Edward Thorndike is seen as the person who showed us “how to manage a trial and error experiment in a laboratory”. This video shows how an experiment like that took place:
For people who want to read more from Thorndike here is a great resource:
Trial and error is often seen as a not so very productive way of solving problems. As one of the last things you would want to try when you need to learn something. Suitable mostly for organisms that cannot reflect on their own behavior. The basis of learning in a trial and error situation is that you get a positive stimulus from doing something right, (finding a way out in the cat-example above) which means that that behavior is reinforced and more likely to occur in the future. In order for this to work there must be neutral or negative experiences also (negative reinforcements) or otherwise you would not notice a positive reinforcement and have little idea what the desired behavior is.
Now lets take a look at what we do in the laboratory that is Etmooc. We are encouraged to try (trial) out all kinds of things; blog posts, commenting, making GIF’s, write six words stories to name a few. But it is stressed that there is no right way to do the “assignments” For the topic digital storytelling beneath the tasks it explicitly says: “you can’t break them or complete them incorrectly”. Are we introducing “trial and success” learning here? Or is the area of connected learning so new, that we have no idea about what is right or wrong in that way of learning?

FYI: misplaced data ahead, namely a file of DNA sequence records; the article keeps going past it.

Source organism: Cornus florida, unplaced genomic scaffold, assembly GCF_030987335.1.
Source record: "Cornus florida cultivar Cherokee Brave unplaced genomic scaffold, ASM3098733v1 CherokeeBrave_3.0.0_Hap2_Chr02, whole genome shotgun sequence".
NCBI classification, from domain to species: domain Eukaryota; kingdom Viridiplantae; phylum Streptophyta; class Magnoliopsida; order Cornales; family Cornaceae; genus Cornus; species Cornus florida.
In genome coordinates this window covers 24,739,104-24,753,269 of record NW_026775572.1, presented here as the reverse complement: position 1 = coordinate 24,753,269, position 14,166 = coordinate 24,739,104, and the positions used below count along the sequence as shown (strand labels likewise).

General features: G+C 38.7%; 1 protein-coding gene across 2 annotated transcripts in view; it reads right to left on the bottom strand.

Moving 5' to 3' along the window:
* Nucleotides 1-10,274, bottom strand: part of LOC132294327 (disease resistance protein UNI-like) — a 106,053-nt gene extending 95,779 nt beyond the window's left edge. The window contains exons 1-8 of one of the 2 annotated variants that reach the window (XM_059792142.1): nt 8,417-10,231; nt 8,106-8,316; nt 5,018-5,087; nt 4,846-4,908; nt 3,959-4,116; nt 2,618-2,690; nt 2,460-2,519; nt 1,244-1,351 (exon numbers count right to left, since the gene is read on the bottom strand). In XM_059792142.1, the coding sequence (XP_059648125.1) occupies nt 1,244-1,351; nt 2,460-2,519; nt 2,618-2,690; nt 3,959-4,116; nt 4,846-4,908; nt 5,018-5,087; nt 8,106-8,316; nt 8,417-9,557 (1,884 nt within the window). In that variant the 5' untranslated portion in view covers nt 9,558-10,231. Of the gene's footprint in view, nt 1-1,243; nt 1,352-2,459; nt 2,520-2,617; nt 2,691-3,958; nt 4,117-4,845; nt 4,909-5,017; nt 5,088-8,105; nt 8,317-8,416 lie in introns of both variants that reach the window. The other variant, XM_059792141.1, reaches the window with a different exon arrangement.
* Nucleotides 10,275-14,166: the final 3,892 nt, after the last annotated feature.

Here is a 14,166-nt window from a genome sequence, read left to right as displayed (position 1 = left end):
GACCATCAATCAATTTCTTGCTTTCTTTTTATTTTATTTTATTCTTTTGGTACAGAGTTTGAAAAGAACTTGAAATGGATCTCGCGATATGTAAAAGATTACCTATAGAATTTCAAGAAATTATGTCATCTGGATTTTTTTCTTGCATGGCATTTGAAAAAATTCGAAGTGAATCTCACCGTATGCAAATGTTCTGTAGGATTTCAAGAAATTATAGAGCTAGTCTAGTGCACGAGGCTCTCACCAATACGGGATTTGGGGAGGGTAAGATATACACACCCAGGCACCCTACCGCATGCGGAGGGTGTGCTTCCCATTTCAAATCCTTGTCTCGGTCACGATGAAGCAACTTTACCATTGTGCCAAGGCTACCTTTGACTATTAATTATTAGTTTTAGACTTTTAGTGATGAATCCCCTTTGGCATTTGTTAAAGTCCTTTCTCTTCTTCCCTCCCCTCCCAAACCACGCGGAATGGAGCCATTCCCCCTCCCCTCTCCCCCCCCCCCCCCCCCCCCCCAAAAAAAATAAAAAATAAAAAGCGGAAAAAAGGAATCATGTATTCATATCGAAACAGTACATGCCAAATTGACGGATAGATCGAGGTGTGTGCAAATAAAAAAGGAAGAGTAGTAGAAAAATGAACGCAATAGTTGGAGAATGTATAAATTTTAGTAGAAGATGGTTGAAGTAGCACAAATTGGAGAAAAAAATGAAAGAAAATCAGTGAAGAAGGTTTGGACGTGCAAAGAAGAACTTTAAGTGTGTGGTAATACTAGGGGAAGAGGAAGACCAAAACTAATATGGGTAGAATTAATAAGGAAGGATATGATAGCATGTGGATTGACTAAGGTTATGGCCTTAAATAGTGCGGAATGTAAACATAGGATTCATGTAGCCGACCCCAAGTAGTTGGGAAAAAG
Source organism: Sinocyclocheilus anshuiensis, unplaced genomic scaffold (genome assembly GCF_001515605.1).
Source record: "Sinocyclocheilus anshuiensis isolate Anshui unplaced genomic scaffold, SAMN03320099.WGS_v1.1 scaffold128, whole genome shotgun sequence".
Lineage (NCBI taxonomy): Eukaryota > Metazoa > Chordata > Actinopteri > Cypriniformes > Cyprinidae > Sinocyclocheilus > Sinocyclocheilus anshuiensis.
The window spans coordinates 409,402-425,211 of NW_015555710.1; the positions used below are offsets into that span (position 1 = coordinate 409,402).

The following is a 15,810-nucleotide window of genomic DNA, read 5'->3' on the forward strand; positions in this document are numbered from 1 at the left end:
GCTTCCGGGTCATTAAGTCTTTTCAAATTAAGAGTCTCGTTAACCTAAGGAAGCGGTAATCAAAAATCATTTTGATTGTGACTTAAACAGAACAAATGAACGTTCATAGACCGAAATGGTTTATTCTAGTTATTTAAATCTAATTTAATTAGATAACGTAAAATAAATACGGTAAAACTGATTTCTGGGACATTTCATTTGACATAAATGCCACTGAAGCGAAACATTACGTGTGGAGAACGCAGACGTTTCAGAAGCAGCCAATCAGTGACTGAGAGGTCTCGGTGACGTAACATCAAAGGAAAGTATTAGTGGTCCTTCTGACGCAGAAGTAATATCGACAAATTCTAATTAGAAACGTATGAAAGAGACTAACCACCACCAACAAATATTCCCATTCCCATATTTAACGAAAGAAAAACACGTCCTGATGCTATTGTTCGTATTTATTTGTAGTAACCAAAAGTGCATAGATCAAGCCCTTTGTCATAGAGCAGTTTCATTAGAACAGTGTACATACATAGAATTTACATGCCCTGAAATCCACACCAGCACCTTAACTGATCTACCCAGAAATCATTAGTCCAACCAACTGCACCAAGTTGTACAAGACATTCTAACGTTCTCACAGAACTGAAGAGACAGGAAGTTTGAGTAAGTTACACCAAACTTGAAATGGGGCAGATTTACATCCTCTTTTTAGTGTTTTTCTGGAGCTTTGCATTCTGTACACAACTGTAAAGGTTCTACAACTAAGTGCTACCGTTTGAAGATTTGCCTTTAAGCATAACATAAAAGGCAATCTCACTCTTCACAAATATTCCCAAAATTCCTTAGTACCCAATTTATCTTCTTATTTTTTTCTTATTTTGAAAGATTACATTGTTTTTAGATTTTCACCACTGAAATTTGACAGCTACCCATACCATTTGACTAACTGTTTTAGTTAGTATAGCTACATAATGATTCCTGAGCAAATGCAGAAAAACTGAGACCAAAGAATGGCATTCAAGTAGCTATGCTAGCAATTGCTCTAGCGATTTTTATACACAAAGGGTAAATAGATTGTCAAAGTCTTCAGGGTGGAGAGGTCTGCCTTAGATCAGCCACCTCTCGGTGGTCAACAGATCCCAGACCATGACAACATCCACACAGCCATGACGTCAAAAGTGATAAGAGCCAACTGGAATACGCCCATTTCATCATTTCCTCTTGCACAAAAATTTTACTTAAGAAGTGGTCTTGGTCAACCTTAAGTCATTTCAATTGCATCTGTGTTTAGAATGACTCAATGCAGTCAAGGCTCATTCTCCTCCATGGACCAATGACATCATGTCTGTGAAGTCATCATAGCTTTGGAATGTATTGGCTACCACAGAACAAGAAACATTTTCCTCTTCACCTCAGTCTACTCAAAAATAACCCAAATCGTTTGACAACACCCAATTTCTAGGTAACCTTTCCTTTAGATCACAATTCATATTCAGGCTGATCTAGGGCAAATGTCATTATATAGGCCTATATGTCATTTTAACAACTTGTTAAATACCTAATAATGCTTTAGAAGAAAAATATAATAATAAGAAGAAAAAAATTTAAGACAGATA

At least sharing your thoughts and commenting on others seems to be a crucial aspect. But is any way to do that the right way? Or is the assumption, that because of all the connections with others, useful feedback loops will form automatically and in that way create trial and error experiences?
Maybe the organizers follow the approach that they highlight desired behavior and ignore undesired behavior?
If you do a search for posts with the etmooc hashtag with the word great you get a lot of tweets most of them sounding something like this:
So people get a lot of positive responses to what they post and you can hardly find tweets correcting people or telling them that their post was not good.
Of course there are people in ETMOOC that experience problems:
There you see trial and error at work but that seems mostly related to technical issues, which seems to be a recurring problem:
For now the conclusion about how learning takes place in ETMOOC seems to be:
but maybe we need a bit more of:
Trial and success is fun and it sure makes you feel good about what you do. Maybe a bit more focus on our mistakes and misconceptions helps also. What do you think?